Appellate courts review motions for summary judgment de novo, using the same criteria that govern the trial court's determination of whether summary judgment is appropriate. Reynolds v. Bordelon, supra.
La. R.S. 42:61(A) states the purpose of a prohibition on dual officeholding and dual employment as follows:
It is essential to the maintenance of a democratic society that public officials and employees perform the public business in a manner which serves to promote and maintain in the general citizenry a high level of confidence and trust in public officials, public employees, and governmental decisions. The attainment of this end is impaired when a public official or employee holds two or more public offices or public jobs which by their particular nature conflict with the duties and interests of each other. The attainment of a high level of confidence and trust by the general citizenry in public officials, employees, and governmental decisions is further impaired by the excessive accumulation of governmental power which may result from public officials or employees holding two or more public offices or public jobs.
La. R.S. 42:63 sets forth the general prohibitions on dual officeholding and dual employment. La. R.S. 42:64(A) addresses incompatible offices and states, in pertinent part:
In addition to the prohibitions otherwise provided in this Part, no other offices or employments shall be held by the same person in combination if any of the following conditions are found to pertain and these prohibitions shall exist whether or not the person affected by the prohibition exercises power in conjunction with other officers:
(1) The incumbent of one of the offices, whether or not in conjunction with fellow officers, or employment has the power to appoint or remove the incumbent of the other ․
(4) The incumbent of one office, whether or not in conjunction with fellow officers, or employment is required by law to execute orders and follow directions given by the incumbent of the other office or employment.
(6) Funds received by one office or employment are deposited with or turned over to the other office or position.
The District was created pursuant to La. R.S. 38:2601, et seq. La. R.S. 38:2603 states that the District is a political subdivision of the state of Louisiana and sets forth its purpose and powers. La. R.S. 38:2604 establishes that the District shall be governed and controlled by a board of five commissioners who serve five-year terms and details the appointment of these commissioners.
As Defendants would not bear the burden of proof at trial, they must show the absence of factual support for one or more elements essential to the AG's claim. A de novo review of the record confirms that there are no genuine issues as to material fact and that Defendants are entitled to judgment as a matter of law.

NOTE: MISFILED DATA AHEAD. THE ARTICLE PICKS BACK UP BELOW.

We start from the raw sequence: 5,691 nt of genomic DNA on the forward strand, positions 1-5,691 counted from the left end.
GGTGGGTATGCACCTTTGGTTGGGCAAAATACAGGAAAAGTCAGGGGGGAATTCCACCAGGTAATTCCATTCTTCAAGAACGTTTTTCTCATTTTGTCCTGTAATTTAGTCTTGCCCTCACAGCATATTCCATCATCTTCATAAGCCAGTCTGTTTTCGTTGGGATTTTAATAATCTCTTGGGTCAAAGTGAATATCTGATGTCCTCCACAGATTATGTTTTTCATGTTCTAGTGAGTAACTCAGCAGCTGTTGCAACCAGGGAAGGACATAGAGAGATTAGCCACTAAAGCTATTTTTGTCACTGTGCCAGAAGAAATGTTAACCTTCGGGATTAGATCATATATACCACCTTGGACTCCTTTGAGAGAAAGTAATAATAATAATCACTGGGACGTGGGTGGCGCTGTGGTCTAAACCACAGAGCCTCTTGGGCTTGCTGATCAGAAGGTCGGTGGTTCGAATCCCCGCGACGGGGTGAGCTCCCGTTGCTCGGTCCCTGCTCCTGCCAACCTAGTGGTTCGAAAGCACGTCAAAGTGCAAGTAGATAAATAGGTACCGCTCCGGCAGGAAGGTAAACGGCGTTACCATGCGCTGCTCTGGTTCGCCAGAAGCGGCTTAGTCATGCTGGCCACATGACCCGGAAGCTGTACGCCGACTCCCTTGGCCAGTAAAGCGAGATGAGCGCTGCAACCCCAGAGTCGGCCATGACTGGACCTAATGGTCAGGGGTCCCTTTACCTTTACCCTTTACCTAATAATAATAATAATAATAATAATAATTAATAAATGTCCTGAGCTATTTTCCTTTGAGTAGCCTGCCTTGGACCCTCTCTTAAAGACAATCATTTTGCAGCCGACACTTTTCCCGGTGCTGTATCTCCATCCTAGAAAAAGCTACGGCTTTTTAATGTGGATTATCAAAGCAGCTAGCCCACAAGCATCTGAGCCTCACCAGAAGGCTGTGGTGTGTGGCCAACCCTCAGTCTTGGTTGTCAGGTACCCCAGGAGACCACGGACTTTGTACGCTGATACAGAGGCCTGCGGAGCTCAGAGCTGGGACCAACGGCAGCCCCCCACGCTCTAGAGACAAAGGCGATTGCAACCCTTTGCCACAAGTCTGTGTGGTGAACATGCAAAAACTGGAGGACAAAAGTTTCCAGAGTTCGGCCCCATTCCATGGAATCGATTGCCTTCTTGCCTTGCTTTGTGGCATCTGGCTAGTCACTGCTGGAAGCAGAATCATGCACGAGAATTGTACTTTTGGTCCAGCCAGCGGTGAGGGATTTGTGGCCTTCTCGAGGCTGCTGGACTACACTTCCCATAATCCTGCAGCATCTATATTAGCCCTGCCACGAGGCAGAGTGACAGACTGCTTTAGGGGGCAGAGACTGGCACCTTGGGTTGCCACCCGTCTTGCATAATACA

In support of their motion for summary judgment, Defendants provided affidavits of the District's five Board members, including Berry. Board members Jerry Fowler, Mel Allen, Gary Wyche and Walt Bigby all stated that Berry does not have and never attempted to exercise the authority to vote on his appointment or removal as Executive Director or any other matters related to his employment as Executive Director, has never served as an officer of the Board and has never received compensation for his position as a Board member. Berry stated the same and added that his position as a Board member is a part-time appointive office, not an elected position, and that he is employed as Executive Director. Berry, Fowler, Wyche and Bigby noted that Berry was excluded from the vote to make him Executive Director.
These affidavits demonstrate that Berry is not in violation of La. R.S. 42:64(A)(1) because he does not have the authority as a Board member to appoint or remove himself as Executive Director. Further, Berry does not have the authority to appoint or remove a Board member because La. R.S. 38:2604 grants this power to the police jury of Bossier Parish, the mayor and governing authority of the city of Bossier City, the mayor and governing authority of the village of Benton, the Bossier Parish School Board and the Board of Commissioners of the Bossier Levee District. La. R.S. 42:64(A)(4) is inapplicable because the Executive Director position was not created by La. R.S. 38:2601, et seq., and there are no laws that require the Executive Director to execute orders and follow directions given by the Board. La. R.S. 42:64(A)(6) is also inapplicable because no funds have been deposited with or turned over to the District or from the District. Therefore, the trial court did not err in granting Defendants’ motion for summary judgment and determining that Berry's positions as a Board member and Executive Director of the District do not constitute incompatible offices pursuant to La. R.S. 42:64.
Accordingly, this assignment of error lacks merit.
For the foregoing reasons, we affirm the district court's granting of the motion for summary judgment filed by Defendants-Appellees Robert Berry and the Cypress Black Bayou Recreational and Water Conservation District. Costs in the amount of $3,638 are assessed to the State of Louisiana, through the Attorney General's Office.
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Docket No: No. 54,230-CA
Decided: January 11, 2023
Court: Court of Appeal of Louisiana, Second Circuit.